Look familiar? No? How about a different perspective:
Get it now? Yes, these sisters are distaff rip-offs of the Mario Bros., and not just because they’re a pair of Italian siblings staring in a video game. The level design in The Great Giana Sisters so closely resembles that in Super Mario Bros. that Nintendo sued it off the shelves after its release. Kotaku just did a “Hey! Remember old stuff?” post on it this week, and though I’ve known about this game for some time, I’d never actually seen it in motion. So I watched, but more importantly I listened. Given that the game was released in 1987, I’m damn impressed with what it did with tinny eight-bit sound.
Give the title track a spin:
At the beginning, it sounds a lot like the opening theme to an Italian horror movie from that wonderful late 70s-early 80s time period that I’m so fond of. At about the 0:45 mark, it breaks down into something else that I noticed even more in this track:
I could be way off on this, but doesn’t this sound remarkable like most of the parts of certain electro-indie bands playing today? I’m getting a distinctly Crystal Castles vibe here — much more so than I get from other dance, chiptune-inspired and -influenced stuff out there. (And yes, by the way, there is an old school video game named Crystal Castles, and no, that isn’t where the band gets its name.) I think it’s a profound similarity, just filtered through the comparatively primitive sound-processing abilities of the ZX Spectrum game system. Compare, oh, say “Crimewave,” for example.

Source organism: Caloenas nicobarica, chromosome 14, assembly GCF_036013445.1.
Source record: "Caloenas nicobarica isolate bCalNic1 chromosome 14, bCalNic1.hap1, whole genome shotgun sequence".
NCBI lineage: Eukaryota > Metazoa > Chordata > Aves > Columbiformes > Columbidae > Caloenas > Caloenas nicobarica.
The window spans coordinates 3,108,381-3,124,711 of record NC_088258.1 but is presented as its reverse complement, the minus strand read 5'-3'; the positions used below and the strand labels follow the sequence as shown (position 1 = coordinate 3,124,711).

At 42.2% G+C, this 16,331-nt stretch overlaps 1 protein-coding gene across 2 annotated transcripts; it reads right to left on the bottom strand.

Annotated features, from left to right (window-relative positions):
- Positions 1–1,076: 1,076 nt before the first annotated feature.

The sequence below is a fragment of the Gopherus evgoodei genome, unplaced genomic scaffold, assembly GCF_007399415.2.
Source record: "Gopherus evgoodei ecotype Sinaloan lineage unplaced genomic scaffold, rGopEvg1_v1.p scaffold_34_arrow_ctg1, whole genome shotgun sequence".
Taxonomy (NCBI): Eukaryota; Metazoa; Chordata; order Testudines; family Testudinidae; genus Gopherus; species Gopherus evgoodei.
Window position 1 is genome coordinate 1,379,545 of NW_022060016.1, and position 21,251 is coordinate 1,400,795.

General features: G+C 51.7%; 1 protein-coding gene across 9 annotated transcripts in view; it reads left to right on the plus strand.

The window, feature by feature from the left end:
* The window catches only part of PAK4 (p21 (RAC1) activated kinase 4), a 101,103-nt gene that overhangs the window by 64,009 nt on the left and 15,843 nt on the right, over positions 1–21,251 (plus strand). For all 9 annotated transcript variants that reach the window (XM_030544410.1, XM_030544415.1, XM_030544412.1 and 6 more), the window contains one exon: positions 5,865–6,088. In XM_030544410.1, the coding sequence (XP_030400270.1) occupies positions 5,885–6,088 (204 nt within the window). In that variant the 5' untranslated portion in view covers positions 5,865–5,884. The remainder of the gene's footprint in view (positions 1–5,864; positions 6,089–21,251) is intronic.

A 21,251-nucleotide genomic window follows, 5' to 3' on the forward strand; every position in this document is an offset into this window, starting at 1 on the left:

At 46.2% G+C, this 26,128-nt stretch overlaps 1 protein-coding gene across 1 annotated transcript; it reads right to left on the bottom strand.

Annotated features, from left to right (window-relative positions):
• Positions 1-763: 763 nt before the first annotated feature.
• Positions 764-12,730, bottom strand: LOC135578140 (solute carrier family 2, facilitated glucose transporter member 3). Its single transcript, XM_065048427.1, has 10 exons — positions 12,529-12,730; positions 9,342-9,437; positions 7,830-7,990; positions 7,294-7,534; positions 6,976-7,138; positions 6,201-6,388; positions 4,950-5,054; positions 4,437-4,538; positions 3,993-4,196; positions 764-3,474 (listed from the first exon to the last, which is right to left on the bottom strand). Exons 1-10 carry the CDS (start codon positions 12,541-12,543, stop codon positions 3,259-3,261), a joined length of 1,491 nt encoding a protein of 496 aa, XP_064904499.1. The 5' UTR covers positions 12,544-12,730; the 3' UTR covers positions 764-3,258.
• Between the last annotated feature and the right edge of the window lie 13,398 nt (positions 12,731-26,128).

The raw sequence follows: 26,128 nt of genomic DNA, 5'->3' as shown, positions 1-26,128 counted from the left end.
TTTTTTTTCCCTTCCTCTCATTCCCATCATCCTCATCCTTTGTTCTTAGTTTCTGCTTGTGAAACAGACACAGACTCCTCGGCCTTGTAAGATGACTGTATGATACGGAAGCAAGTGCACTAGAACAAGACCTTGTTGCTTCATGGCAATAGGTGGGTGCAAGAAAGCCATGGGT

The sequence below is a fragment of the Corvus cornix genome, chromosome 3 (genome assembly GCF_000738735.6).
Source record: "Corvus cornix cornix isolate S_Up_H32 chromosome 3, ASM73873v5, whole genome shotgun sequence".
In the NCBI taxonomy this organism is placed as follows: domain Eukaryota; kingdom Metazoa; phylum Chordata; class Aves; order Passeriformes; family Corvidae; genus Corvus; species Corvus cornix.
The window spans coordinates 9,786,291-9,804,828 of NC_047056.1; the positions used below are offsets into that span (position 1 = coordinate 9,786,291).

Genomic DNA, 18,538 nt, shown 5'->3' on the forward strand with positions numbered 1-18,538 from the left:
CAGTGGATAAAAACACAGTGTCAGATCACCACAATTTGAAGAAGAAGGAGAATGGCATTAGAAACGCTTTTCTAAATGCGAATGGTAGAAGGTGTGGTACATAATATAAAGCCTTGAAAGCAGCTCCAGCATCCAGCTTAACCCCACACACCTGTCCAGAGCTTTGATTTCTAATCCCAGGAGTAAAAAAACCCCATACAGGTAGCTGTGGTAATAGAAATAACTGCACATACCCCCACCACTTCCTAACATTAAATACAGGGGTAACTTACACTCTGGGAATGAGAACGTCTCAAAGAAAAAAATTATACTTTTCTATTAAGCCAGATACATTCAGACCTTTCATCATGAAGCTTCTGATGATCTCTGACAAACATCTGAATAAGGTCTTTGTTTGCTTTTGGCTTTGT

Do you hear it too? Is my brain pixels? Should by electroclash band be called Is My Brain Pixels?
In closing, I would like to note that it was almost a year ago that I put up a post in which I theorized that the faux eight-bit sounds of Mega Man 9 sounded weirdly like the Scissor Sisters.